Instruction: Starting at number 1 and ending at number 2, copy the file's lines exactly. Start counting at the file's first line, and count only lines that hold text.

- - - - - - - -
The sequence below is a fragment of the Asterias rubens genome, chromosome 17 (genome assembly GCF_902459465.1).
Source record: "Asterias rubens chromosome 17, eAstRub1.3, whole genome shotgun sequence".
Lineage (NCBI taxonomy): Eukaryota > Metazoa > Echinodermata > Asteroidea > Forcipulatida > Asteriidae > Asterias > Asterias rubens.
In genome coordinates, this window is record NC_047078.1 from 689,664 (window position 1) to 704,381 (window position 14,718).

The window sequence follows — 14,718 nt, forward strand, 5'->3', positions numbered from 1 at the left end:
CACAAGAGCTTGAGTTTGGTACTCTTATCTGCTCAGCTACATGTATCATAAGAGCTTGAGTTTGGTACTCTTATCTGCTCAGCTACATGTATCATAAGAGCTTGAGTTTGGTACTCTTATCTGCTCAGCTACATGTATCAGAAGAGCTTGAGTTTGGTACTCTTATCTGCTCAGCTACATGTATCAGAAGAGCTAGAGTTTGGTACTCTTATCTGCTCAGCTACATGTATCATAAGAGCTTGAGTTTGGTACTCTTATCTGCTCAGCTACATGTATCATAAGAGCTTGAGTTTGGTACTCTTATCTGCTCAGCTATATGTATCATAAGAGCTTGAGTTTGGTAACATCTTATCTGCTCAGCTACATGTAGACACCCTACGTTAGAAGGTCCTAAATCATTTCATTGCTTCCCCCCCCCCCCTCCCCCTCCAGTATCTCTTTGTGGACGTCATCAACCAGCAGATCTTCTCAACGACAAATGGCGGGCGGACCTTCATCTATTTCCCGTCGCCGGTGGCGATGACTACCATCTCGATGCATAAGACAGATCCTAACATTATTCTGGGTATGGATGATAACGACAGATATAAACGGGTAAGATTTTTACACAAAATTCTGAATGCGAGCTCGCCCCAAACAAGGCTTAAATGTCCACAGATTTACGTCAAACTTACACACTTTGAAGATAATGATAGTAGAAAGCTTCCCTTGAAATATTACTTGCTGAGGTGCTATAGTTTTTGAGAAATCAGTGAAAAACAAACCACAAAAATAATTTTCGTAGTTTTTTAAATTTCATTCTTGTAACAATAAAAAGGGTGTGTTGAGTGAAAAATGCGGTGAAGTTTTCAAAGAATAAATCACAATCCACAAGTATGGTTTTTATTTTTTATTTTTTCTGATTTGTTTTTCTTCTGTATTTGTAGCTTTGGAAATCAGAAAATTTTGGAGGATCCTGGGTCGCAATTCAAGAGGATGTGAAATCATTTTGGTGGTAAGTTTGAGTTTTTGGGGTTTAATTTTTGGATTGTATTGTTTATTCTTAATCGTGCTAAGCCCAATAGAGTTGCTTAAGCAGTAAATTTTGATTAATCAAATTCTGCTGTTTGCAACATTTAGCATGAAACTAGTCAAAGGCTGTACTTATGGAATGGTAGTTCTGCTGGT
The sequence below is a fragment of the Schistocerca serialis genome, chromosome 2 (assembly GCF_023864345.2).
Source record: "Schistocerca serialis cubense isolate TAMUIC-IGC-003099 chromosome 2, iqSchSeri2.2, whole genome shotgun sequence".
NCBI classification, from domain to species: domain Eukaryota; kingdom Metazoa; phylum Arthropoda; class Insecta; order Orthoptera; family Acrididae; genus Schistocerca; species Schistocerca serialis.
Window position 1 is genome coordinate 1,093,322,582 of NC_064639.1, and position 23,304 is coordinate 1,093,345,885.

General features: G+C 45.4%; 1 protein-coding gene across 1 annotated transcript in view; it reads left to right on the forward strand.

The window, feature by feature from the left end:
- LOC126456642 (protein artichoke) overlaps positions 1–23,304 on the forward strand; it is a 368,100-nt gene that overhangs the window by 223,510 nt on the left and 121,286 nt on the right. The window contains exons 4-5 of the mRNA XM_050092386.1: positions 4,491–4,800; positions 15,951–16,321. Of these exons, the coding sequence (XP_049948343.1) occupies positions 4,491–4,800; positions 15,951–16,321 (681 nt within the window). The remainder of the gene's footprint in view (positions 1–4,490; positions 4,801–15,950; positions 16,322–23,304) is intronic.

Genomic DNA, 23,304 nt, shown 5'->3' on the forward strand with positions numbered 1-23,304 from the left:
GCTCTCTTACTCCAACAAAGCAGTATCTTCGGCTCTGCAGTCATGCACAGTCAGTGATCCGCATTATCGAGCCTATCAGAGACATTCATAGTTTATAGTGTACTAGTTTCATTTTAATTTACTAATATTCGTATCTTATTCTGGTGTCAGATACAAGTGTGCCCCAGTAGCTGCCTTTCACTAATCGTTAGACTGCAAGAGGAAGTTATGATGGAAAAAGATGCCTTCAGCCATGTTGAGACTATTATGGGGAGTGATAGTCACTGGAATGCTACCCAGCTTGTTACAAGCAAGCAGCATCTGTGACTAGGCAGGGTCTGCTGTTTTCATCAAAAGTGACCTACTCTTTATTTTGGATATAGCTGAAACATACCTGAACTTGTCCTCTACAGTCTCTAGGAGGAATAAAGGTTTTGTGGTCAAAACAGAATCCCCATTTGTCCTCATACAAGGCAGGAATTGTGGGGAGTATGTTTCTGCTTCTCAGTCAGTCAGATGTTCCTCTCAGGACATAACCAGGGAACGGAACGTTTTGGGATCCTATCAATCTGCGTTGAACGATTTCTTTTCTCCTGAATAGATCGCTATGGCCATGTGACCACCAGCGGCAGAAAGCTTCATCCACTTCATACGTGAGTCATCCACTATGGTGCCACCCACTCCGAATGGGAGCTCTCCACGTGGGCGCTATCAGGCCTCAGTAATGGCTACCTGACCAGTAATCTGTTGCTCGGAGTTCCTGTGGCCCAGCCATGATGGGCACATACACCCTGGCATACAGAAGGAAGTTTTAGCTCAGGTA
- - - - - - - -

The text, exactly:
The sequence below is a fragment of the Asterias rubens genome, chromosome 17 (genome assembly GCF_902459465.1).
Source record: "Asterias rubens chromosome 17, eAstRub1.3, whole genome shotgun sequence".